What Happens If Your Injuries Affect Your Ability To Advance In Your Career?
When a Langley car accident injury victim is badly hurt they suffer emotional and physical pain. But what if they are hurt so badly their ability to earn money to support themselves and their loved ones is compromised?
Our Langley ICBC Personal Injury Lawyers routinely ensure Langley car accident injury victims get justice when dealing with ICBC. Our experienced and skilled Langley and Surrey ICBC personal injury lawyers can be reached at 604-576-5400.
Our Langley ICBC Personal Injury Lawyers Protect Your Career After A Car Accident
In the recent 2013 Supreme Court of British Columbia decision of Johal v Meyede, the plaintiff Lisa Johal, was a thirty-year-old woman who appeared to be ideally suited to the hospitality industry.
She had a warm and engaging personality together with a drive to succeed in her chosen career.
In 2007, the plaintiff became an employee of her current employer, working at a hotel in Vancouver.
It was apparent that her employer recognized the plaintiff’s attributes and she again received a series of quick promotions to become an assistant front office manager at the Vancouver hotel.
On December 6, 2010, the plaintiff’s car was rear-ended. As a result of the accident, the plaintiff suffered soft tissue injuries mainly to her neck, right shoulder and right arm, resulting in significant pain and headaches.
For the most part the injuries and their sequelae had not resolved and it was highly probable that the plaintiff would suffer pain and headaches for the rest of her life.
In 2011, in order to further her career, the plaintiff sought a lateral transfer to one of her employer’s hotels in Ottawa. The Ottawa hotel was new to her employer’s hotel chain and provided more opportunity for career advancement. She started as an assistant front office manager and at the time of trial was currently the front office manager.
Prior to the accident, the plaintiff aspired to become the general manager of one of her employer’s hotels. She still aspired to do so, but undoubtedly, as described below, the path was now more difficult and less certain.
In order to progress further to operations manager, and eventually general manager, the plaintiff would likely need to serve as the director of housekeeping. This role was more demanding physically than the front office manager position. For example, when the hotel is busy and a quick turnover is required, it is likely that the director of housekeeping will be stripping and making beds just like the others on his or her team.
The Plaintiff’s sought damages for her inability to advance in her career.
Our Langley ICBC Personal Injury Lawyers Summarize The Judge’s Reasons
In rendering his decision Mr. Justice Funt indicated the following:
As noted above, I have found that the plaintiff’s career path has been impaired. As described by Dr. Caillier, the plaintiff has chronic neck, upper back and shoulder pain, coupled with headaches. Also, as described above by Ms. Craig, the plaintiff’s limitations/abilities are:
Ms. Johal is limited to light with some capacity for medium strength demand tasks (lifting, carrying, pushing, pulling). Ms. Johal is limited for repetitive right upper extremity use at all levels, more significantly at upper levels. She shows reduced tolerance to work intensive sitting, an essential job demand. She is limited for reaching in stooped posture and in low level work postures. She does not tolerate weight bearing on the right upper extremity in a crawl position.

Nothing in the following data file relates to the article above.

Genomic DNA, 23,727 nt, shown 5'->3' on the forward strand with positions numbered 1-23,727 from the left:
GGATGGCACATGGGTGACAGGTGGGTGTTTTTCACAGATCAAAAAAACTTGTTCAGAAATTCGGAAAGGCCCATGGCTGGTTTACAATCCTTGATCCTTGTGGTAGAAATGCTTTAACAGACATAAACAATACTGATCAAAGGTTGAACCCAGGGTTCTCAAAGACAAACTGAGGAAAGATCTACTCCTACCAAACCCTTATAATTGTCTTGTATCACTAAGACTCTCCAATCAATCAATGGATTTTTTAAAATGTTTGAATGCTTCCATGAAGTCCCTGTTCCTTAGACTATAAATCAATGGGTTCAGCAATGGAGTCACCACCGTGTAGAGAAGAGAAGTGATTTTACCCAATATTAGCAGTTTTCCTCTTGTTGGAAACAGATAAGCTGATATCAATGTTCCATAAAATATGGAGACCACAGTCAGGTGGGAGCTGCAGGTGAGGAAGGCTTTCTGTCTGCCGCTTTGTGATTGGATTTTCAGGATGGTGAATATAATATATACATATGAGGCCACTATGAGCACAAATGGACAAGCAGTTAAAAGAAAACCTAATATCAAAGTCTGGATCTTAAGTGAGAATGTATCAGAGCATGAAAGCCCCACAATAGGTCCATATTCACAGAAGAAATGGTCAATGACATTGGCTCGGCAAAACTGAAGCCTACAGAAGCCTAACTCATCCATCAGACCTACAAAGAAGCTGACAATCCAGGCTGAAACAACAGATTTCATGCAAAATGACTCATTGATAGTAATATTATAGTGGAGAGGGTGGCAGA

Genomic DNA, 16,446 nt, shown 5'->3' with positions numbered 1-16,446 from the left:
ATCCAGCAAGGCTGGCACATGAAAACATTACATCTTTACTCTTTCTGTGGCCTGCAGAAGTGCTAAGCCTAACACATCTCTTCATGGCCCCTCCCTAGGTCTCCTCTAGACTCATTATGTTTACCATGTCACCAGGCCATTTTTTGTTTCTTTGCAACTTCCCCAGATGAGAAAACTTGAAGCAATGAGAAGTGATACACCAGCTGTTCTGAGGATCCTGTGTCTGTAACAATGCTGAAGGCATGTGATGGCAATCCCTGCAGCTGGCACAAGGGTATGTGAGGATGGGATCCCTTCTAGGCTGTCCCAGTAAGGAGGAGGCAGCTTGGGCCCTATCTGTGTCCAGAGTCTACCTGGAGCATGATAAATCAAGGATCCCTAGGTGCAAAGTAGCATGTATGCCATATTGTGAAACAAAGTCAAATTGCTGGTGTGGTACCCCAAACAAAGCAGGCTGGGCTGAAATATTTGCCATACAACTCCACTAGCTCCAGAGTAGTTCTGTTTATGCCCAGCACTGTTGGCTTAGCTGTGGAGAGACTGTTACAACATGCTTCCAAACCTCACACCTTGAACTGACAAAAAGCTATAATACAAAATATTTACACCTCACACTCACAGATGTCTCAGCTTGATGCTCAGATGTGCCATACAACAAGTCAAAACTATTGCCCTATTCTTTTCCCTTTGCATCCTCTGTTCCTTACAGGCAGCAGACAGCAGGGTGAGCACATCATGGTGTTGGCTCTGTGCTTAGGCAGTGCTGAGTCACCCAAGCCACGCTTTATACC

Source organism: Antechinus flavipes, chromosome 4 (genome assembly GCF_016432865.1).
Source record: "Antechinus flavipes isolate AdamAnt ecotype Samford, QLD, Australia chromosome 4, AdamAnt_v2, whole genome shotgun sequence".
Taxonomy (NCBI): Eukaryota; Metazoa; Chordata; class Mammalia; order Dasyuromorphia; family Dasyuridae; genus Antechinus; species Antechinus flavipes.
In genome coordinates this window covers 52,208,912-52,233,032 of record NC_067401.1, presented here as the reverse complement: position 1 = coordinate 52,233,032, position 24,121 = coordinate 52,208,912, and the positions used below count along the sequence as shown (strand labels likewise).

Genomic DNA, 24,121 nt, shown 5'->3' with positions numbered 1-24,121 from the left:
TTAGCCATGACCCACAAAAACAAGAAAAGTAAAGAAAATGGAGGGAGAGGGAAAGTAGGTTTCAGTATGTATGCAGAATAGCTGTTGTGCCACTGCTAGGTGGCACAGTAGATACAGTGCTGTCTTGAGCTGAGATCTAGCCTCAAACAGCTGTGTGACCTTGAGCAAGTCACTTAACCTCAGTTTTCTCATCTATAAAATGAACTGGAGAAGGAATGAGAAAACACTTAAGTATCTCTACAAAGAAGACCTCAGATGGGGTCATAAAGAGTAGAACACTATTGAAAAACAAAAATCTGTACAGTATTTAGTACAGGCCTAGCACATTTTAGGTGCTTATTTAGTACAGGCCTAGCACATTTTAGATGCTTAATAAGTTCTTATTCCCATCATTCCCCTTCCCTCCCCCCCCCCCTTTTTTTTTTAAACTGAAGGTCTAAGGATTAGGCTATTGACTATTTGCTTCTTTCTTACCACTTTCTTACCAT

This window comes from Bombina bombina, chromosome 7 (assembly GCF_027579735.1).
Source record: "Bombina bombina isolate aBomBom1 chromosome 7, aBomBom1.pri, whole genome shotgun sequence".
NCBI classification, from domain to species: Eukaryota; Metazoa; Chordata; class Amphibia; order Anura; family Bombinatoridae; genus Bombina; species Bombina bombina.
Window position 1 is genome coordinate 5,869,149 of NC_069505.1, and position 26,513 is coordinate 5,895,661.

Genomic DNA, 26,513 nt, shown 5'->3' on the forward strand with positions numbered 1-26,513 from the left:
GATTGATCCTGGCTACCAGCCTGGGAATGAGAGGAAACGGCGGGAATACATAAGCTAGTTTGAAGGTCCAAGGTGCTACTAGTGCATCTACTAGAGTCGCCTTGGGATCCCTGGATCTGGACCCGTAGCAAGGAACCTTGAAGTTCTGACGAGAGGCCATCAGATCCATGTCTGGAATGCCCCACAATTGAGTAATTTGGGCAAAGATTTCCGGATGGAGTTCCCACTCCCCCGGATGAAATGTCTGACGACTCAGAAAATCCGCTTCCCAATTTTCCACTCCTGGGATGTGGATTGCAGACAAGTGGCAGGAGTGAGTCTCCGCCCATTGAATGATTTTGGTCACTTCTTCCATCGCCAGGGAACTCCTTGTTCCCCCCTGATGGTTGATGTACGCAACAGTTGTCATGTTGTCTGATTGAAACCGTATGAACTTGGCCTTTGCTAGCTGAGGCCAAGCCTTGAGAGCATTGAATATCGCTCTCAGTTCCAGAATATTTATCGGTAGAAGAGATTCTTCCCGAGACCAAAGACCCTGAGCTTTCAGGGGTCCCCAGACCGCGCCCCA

On the evidence, in order to become an operations manager and then a general manager of a hotel, the plaintiff would probably have had to serve as director of housekeeping, which is a more physically demanding job than her current position.
With her limitations, in my view, the plaintiff would have a significantly reduced chance of being hired by a competitor. If hired, she would still be burdened by her limitations.
Using the economic multiplier provided by Mr. Benning and basing his findings on actuarial and economic contingencies associated with a woman of the plaintiff’s age, living in British Columbia, plaintiff’s counsel first calculated the present value of the lifetime earnings of a front office manager of the plaintiff’s age working until age 65 to be $1,023,062.
Our Langley ICBC Personal Injury Lawyers Explain “Capital Asset” Approach
In looking at the capital asset approach, I note that the four key factors listed by Justice Finch (as he then was) in Brown v. Golaiy,  B.C.J. No. 31, and cited with approval in Perren, are all readily met and would also be generally consistent with the award. The four factors are:
1. The plaintiff has been rendered less capable overall from earning income from all types of employment;
2. The plaintiff is less marketable or attractive as an employee to potential employers;
3. The plaintiff has lost the ability to take advantage of all job opportunities which might otherwise have been open to him, had he not been injured; and
4. The plaintiff is less valuable to himself as a person capable of earning income in a competitive labour market.
With modification, Mr. Justice Funt adopted plaintiff’s counsel’s approach indicating the following:
“I will assign a larger percentage to other contingencies than he has done. For example, it is possible that, even if healthy, the plaintiff would not achieve her career goal of becoming a general manager.
Similarly, there is some chance, and I am not optimistic, that the plaintiff, despite her health, will achieve her career goal. I will use a one-third discount. Accordingly, the award is $611,000 ($916,433 x 0.6667 = $610,985.88 rounded).”
MacLean Personal Injury’s Langley ICBC Personal Injury Lawyers are immediately available to help you get the justice you deserve and to obtain a proper financial settlement that you and your family justly deserve.